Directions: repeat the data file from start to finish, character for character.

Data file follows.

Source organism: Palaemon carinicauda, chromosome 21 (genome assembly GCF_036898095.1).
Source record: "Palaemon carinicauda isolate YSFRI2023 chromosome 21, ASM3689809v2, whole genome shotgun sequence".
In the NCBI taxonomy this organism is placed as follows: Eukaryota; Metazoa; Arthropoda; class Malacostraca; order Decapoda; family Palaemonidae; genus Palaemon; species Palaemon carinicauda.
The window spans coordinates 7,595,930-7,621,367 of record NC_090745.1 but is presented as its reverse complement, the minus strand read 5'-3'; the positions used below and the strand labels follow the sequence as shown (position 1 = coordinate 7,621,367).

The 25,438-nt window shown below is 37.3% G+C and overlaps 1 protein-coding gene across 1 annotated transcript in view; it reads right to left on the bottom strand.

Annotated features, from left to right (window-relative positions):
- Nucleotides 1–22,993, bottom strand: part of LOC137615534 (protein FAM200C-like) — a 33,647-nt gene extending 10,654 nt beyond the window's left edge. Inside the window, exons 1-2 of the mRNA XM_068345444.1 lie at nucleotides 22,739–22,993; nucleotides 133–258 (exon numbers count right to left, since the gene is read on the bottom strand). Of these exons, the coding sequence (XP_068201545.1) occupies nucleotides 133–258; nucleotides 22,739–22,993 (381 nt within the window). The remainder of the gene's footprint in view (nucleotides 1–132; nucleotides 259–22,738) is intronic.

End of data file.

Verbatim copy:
Source organism: Palaemon carinicauda, chromosome 21 (genome assembly GCF_036898095.1).
Source record: "Palaemon carinicauda isolate YSFRI2023 chromosome 21, ASM3689809v2, whole genome shotgun sequence".
In the NCBI taxonomy this organism is placed as follows: Eukaryota; Metazoa; Arthropoda; class Malacostraca; order Decapoda; family Palaemonidae; genus Palaemon; species Palaemon carinicauda.
The window spans coordinates 7,595,930-7,621,367 of record NC_090745.1 but is presented as its reverse complement, the minus strand read 5'-3'; the positions used below and the strand labels follow the sequence as shown (position 1 = coordinate 7,621,367).

The 25,438-nt window shown below is 37.3% G+C and overlaps 1 protein-coding gene across 1 annotated transcript in view; it reads right to left on the bottom strand.

Annotated features, from left to right (window-relative positions):
- Nucleotides 1–22,993, bottom strand: part of LOC137615534 (protein FAM200C-like) — a 33,647-nt gene extending 10,654 nt beyond the window's left edge. Inside the window, exons 1-2 of the mRNA XM_068345444.1 lie at nucleotides 22,739–22,993; nucleotides 133–258 (exon numbers count right to left, since the gene is read on the bottom strand). Of these exons, the coding sequence (XP_068201545.1) occupies nucleotides 133–258; nucleotides 22,739–22,993 (381 nt within the window). The remainder of the gene's footprint in view (nucleotides 1–132; nucleotides 259–22,738) is intronic.